In the
land of the
Viking king

Odense – Kerteminde

On this stage you can visit the last Viking king of Denmark and see the grave of an early Viking king. You will venture out into a verdant landscape where the people of the Stone Age gulped down oysters. Today you can taste the best smoked salmon in Denmark. You can quench your thirst with apple juice and enjoy cherries in 100 different ways.

It is a region of sheep, cattle and pigs, bred with care and love. Just as it has been since the age of the Vikings. Take all your senses on a journey that began 1,200 years ago.


Manor houses on this route

Practical links to points of departure and destinations:

Discover Odense (Click here)

What to see in Odense (Click here)

Food and drink in Odense (Click here)

Accommodation in Odense (Click here)

Discover Kerteminde (Click here)

What to see in Kerteminde (Click here)

Food and drink in Kerteminde (Click here)

Accommodation in Kerteminde (Click here)

Find out more on:

Arts and crafts en route

There are a large number of artisan workshops and galleries on the actual route – or just a short detour away.

See the options here:

Food and drink en route

You will pass a number of farm shops, cafés and restaurants, all serving great food and delicious drinks. Many of the eateries are so popular that you need to book a table in advance. When it comes to everything else, it is merely a good idea.

Nybro Orchards. 25 km. A farm shop selling fruit and all sorts of apple juice. Lille Salbyvej 54. 5370 Mesinge. Phone: +45 22 50 67 38

Café Kirkeladen. 29 km. Mesinge. This is a totally laid-back sort of place. A place where you can enjoy great Danish food made from fresh ingredients. It is an extremely popular place, so it is a good idea to book a table. Phone: +45 60 15 50 58. Email:

Røgeri Hindsholm and Trattoria. 53 km. The smokehouse was founded on the belief that only the very best is good enough. The small, outdoor trattoria with just six tables is open in spring and summer. It is a good idea to book a table one day ahead Stavrevej 4, Måle, 5300 Kerteminde. Phone: +45 6611 2503 or +45 3032 6603.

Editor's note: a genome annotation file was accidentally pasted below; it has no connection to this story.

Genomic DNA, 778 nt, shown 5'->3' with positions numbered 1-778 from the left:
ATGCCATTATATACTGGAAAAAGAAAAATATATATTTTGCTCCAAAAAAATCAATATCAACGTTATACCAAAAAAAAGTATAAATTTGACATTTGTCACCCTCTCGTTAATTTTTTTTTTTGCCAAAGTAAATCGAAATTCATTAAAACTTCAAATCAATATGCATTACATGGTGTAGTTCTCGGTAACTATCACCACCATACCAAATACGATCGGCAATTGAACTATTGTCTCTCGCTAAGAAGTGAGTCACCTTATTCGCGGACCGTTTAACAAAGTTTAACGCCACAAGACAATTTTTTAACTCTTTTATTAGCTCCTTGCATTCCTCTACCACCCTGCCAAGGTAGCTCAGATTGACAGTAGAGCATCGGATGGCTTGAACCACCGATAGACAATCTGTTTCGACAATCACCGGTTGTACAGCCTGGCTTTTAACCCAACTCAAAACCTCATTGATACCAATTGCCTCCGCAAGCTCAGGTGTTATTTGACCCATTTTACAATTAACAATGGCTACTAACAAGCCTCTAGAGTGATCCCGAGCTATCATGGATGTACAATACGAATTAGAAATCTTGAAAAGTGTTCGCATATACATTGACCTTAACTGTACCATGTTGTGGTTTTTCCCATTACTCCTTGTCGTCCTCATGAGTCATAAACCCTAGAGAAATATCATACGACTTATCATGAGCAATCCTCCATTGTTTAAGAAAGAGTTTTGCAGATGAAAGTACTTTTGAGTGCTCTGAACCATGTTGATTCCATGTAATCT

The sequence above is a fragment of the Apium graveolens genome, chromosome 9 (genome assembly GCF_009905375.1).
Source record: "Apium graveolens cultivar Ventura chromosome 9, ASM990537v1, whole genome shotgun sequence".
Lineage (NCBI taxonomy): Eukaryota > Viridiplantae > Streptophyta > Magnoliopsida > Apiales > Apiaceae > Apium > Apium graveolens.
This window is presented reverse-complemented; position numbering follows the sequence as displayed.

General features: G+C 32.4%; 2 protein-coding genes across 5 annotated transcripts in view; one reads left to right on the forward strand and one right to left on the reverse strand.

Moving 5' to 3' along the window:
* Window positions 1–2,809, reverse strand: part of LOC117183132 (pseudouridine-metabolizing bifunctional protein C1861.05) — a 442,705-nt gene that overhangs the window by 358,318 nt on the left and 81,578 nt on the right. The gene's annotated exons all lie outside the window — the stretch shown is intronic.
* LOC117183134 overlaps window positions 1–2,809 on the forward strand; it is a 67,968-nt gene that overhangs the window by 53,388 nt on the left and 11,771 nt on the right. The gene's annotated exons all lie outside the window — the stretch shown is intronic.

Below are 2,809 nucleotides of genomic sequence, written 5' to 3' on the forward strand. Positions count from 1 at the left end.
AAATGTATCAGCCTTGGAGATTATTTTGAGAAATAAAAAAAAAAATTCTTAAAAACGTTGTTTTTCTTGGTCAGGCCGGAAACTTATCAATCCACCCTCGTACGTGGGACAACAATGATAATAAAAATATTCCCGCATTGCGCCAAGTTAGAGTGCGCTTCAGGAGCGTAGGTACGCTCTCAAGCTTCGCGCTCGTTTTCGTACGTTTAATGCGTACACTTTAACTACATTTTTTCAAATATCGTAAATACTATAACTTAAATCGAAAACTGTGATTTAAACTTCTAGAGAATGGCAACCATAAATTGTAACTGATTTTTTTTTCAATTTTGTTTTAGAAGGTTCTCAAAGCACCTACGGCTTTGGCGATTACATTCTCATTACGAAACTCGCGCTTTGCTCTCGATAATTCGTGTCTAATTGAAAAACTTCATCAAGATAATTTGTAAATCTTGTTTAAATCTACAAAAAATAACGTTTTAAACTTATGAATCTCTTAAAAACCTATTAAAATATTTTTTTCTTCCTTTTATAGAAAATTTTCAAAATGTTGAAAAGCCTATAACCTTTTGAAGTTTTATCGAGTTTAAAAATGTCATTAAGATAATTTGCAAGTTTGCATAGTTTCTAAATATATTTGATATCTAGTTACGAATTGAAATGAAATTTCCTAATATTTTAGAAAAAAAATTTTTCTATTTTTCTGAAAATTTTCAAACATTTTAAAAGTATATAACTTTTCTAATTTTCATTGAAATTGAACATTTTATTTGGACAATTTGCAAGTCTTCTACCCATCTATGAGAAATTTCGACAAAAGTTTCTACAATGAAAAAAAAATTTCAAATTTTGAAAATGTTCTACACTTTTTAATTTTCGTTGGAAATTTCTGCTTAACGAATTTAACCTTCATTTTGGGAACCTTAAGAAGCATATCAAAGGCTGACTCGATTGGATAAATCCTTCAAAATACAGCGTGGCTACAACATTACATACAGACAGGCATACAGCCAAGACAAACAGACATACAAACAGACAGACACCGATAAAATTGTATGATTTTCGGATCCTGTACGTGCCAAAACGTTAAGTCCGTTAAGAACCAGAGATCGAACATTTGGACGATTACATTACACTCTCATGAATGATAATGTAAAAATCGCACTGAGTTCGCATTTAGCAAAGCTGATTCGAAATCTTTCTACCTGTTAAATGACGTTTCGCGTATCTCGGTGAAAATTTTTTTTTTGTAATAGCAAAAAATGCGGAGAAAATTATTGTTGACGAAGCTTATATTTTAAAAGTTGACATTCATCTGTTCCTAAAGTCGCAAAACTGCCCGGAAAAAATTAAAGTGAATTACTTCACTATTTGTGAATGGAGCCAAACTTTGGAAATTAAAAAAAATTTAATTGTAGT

Bicycle and luggage service during your trip

Complimentary luggage service

I sommerens højsæson (1. juni – 31. august), giver vi dig gratis bagagetransport fra sted til sted, når du skifter overnatningssted – fx på Herregårdsruten Fyn rundt.

Du skal bestille bagagetransporten minimum 4 dage før afrejse – og både det overnatningssted, du forlader, og det, du er på vej til, skal være bemandet i tidsrummet kl. 10-17. Se mere og book din bagagetransport her. (


There are various public toilets en route, for example at:

Munkebo Bakke

Min Købmand, Mesinge

Where to charge electric bike:

Min Købmand, Mesinge

Bike friends:

More than 200 Bike Friends are ready to help you if your water bottle is empty or you need air in your tyres. Many of them can also help you if you run into mechanical problems. Learn more about the concept and find a Bike Friend near you here.

Find out more on

Route download to gpx

The Route



Harald Bluetooth at the pinnacle of his power.

It is a bit difficult to see, but Nonnebakken has one of the five, maybe six, ring fortresses that Harald Bluetooth built to exhibit his power, when uniting Denmark.

It was an enormous feat of construction. First, the Vikings levelled the area. Then they built two large ramparts: the outer one is 180 metres in diameter; the inner one 120 metres. There were also palisades made of solid oak planks, 16 long houses, an inner circular road and 2 streets parallel to the north/south and east/west axes of the fortress.



The last Viking king of Denmark

Canute IV was the last Danish king to try and unite the Danish-English Empire. Based on his previous experience, his plan was to wage war from the sea. By raiding England, his men would become rich, famous and notorious. He assembled a fleet of about 1,000 ships. They lay in wait in the Limfjord. Another 600 ships were supposed to join them. But the fleet never sailed. Canute never showed up. This resulted in a rebellion against him. It ended tragically with the murder of Canute. His brother and 17 hirds (the bodyguards of the day) were also slain. It all took place on 10 July 1086 in St Alban’s Priory in Odense. This marked the end of the Viking Age. Following his death, in 1100 Canute IV was canonised, thereby becoming Canute the Holy. Reports of miraculous occurrences at Canute’s grave and shrewd political manoeuvring paved the way for this great honour. People flocked to Canute’s grave. Indeed, this may have been one of the reasons that the population of Odense increased. Canute the Holy lies in the crypt of St Canute’s Church, the cathedral of the city of Odense.


work of art

Kanalvej 154, 5000 Odense C



An exciting 15-kilometre trip